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The Skeletal System.

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Presentation on theme: "The Skeletal System."— Presentation transcript:

1 The Skeletal System

2 Organ system that supports and protects the body and allows it to move
Support – bones provide support for your body and make it possible to sit or stand upright Protection – bones provide protection to organs – for example: ribs protect the heart and lungs Storage – outer layer of bone – compact bone – stores minerals like calcium Blood cell production – in the center of flat bones is soft tissue called marrow - red marrow makes blood cells Movement – bones provide a place for muscles to attach – muscles pull on bones to make movement

3 Parts of the Skeletal System

4 Bones, ligaments and cartilage make up your skeletal system
Skeletal system is divided into two parts – axial skeleton – skull, vertebrae and ribs appendicular skeleton - arms, legs, shoulders and pelvis Bones – have blood vessels to supply nutrients and nerves to feel pain Newborn babies have about 300 bones - the average adult has 206 bones

5 Ligaments – tough, flexible strands of connective tissue that hold bones together
Some allow for movement and are found at the end of the bone Some ligaments prevent too much movement Cartilage – a strong, flexible and smooth connective tissue found at the end of bones – it allows bones to move smoothly across each other The tip of your nose and your ears contain only cartilage Cartilage does not contain blood vessels

6 What are Bones Made Of?

7 Bones are hard organs made of minerals and connective tissue
Compact bone – a kind of bone tissue that is dense and has no visible open spaces – makes bones rigid and hard Spongy bone – a kind of bone tissue has many open spaces – provides most of the strength and support for the bone Calcium is the most plentiful mineral in bones – minerals are deposited by bone cells called osteoblasts

8 Connective tissue in bones is made mostly of collagen
Collagen allows bones to be flexible enough to withstand knocks and bumps Marrow – soft tissue inside bones Two types of marrow: red marrow is where red and white blood cells are produced – found in flat bones like the ribs yellow marrow is found in the center of long bones like the femur and stores fat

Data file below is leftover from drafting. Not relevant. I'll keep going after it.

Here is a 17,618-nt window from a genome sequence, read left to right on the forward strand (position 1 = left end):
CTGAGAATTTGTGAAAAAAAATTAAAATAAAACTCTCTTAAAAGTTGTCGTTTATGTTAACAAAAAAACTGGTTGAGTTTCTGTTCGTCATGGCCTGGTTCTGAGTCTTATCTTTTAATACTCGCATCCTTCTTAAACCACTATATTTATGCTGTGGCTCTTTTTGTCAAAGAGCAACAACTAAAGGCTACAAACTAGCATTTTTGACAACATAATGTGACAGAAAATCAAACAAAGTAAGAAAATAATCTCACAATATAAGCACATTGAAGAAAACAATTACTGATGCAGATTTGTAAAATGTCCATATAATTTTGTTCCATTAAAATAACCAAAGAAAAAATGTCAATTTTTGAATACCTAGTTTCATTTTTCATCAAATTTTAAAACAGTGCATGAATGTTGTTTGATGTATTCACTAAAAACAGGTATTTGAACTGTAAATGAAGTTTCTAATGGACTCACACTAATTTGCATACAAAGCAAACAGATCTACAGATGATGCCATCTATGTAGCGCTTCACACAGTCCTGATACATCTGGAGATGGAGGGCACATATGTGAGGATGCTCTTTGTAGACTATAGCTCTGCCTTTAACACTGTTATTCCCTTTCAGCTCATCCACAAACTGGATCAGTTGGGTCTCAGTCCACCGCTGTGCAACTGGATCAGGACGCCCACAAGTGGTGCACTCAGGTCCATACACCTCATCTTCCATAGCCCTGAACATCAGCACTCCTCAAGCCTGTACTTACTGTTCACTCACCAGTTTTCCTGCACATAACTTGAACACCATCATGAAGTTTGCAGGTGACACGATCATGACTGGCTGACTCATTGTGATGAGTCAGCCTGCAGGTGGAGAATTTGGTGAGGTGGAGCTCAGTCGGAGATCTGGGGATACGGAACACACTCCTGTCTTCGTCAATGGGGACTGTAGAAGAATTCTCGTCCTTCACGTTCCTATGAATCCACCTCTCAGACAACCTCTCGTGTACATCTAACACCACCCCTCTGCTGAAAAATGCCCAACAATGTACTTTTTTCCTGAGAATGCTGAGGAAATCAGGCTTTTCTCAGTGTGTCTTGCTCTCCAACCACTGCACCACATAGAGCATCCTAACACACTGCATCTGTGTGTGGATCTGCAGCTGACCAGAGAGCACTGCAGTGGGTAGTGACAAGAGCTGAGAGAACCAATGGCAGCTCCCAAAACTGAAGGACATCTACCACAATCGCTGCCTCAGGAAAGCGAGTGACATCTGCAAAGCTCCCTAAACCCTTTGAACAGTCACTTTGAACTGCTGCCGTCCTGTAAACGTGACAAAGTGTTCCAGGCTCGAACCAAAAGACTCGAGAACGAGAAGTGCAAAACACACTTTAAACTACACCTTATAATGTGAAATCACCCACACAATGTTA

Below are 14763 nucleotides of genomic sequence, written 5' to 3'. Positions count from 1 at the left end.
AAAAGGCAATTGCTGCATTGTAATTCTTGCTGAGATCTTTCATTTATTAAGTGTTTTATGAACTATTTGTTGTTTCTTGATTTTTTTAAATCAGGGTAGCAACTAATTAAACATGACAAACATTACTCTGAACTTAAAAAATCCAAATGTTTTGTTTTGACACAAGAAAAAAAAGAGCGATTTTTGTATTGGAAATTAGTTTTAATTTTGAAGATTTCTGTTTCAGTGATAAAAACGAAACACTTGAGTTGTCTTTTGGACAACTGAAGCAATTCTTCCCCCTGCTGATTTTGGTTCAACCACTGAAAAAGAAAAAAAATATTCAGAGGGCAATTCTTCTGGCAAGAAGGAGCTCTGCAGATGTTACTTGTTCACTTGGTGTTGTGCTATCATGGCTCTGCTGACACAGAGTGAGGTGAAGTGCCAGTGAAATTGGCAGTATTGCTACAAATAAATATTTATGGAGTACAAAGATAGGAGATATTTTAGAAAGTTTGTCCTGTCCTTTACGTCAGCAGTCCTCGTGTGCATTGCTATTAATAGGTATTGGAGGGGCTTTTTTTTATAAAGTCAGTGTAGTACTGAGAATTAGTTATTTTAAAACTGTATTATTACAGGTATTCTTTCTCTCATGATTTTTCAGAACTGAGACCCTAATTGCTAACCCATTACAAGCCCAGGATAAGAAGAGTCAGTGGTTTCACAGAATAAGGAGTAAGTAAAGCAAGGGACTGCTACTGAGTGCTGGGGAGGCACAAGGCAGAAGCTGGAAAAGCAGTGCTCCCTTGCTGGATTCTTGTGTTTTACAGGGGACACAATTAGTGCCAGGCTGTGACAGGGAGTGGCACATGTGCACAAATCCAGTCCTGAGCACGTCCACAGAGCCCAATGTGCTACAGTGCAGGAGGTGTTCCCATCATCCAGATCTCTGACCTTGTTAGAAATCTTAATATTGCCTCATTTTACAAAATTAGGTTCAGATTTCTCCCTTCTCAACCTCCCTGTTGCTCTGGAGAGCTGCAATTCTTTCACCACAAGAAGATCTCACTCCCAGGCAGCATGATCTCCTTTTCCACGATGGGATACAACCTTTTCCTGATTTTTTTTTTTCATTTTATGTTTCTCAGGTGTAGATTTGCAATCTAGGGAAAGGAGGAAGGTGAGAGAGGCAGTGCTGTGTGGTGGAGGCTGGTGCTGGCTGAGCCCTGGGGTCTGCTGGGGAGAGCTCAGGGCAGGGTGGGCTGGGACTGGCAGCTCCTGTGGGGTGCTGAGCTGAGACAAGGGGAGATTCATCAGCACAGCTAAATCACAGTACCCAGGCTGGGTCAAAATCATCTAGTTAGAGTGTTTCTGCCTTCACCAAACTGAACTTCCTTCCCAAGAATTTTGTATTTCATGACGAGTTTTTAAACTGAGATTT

9 How Do Bones Grow?

10 The skeleton of a fetus growing inside its mother’s body does not contain hard bones
Most bones start out as cartilage As a baby grows, most of the cartilage is replaced by bone Long bones lengthen at their ends in areas called growth plates – areas of cartilage that make new cells Bone cells called osteocytes move into the cartilage, hardening it and changing it into bone Growth continues into adolescence and sometimes early adulthood

11 How Are Bones Connected?

12 The place where two or more bones connect is called a joint
Some joints allow for movement – moveable joints and others stop or limit movement – fixed joints (found in the skull) Bones are connected to each other at joints by ligaments Cartilage helps cushion the area in a joint where bones meet Ball and socket joint – shoulders and hips – allows one bone to rotate in a large circle Gliding joint – allow flexibility in a lot of direction – wrists and ankles Hinge joint – allows bones to move back and forth – knees and elbows

13 What are Some Injuries or Disorders of the Skeletal System?

14 Fractures – broken bone – usually repairs itself in 6 to 8 weeks – can mend itself but doctors help by putting the ends together Sprains – an injury to a ligament caused by stretching a joint too far – ligament tissue can tear and the joint becomes swollen Osteoporosis – disease that causes bone tissue to become thin – bones become weak and break easily Arthritis – disease that causes joints to swell, stiffen and become painful – makes joint movement difficult

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